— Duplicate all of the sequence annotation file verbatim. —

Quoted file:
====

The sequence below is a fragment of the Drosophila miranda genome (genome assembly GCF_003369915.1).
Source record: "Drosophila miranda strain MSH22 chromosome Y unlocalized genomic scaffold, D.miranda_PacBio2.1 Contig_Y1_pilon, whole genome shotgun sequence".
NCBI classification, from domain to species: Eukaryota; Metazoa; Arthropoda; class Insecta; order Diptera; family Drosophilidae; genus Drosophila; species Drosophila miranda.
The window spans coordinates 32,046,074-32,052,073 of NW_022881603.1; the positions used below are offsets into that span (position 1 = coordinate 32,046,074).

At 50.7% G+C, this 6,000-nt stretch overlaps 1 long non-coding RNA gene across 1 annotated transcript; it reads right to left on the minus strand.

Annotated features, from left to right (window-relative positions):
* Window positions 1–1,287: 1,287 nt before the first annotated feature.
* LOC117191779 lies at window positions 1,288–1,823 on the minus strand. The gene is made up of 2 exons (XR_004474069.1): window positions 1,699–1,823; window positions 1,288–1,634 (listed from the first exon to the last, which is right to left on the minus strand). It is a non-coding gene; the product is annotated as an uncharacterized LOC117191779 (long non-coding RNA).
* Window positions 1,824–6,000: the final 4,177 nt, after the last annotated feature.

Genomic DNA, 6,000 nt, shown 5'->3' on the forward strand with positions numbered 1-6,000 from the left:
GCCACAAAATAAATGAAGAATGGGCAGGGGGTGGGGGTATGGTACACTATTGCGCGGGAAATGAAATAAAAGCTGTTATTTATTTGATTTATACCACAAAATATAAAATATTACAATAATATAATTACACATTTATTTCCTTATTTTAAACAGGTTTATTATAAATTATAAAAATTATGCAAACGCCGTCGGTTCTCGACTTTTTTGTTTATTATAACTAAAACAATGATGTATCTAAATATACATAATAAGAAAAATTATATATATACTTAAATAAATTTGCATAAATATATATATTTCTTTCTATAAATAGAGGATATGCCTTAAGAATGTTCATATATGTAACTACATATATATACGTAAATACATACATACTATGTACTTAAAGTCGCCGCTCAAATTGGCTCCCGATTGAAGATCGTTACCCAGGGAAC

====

The sequence below is a fragment of the Drosophila miranda genome (genome assembly GCF_003369915.1).
Source record: "Drosophila miranda strain MSH22 chromosome Y unlocalized genomic scaffold, D.miranda_PacBio2.1 Contig_Y1_pilon, whole genome shotgun sequence".
NCBI classification, from domain to species: Eukaryota; Metazoa; Arthropoda; class Insecta; order Diptera; family Drosophilidae; genus Drosophila; species Drosophila miranda.
The window spans coordinates 32,046,074-32,052,073 of NW_022881603.1; the positions used below are offsets into that span (position 1 = coordinate 32,046,074).

At 50.7% G+C, this 6,000-nt stretch overlaps 1 long non-coding RNA gene across 1 annotated transcript; it reads right to left on the minus strand.

Annotated features, from left to right (window-relative positions):
* Window positions 1–1,287: 1,287 nt before the first annotated feature.
* LOC117191779 lies at window positions 1,288–1,823 on the minus strand. The gene is made up of 2 exons (XR_004474069.1): window positions 1,699–1,823; window positions 1,288–1,634 (listed from the first exon to the last, which is right to left on the minus strand). It is a non-coding gene; the product is annotated as an uncharacterized LOC117191779 (long non-coding RNA).
* Window positions 1,824–6,000: the final 4,177 nt, after the last annotated feature.

Genomic DNA, 6,000 nt, shown 5'->3' on the forward strand with positions numbered 1-6,000 from the left:
GCCACAAAATAAATGAAGAATGGGCAGGGGGTGGGGGTATGGTACACTATTGCGCGGGAAATGAAATAAAAGCTGTTATTTATTTGATTTATACCACAAAATATAAAATATTACAATAATATAATTACACATTTATTTCCTTATTTTAAACAGGTTTATTATAAATTATAAAAATTATGCAAACGCCGTCGGTTCTCGACTTTTTTGTTTATTATAACTAAAACAATGATGTATCTAAATATACATAATAAGAAAAATTATATATATACTTAAATAAATTTGCATAAATATATATATTTCTTTCTATAAATAGAGGATATGCCTTAAGAATGTTCATATATGTAACTACATATATATACGTAAATACATACATACTATGTACTTAAAGTCGCCGCTCAAATTGGCTCCCGATTGAAGATCGTTACCCAGGGAAC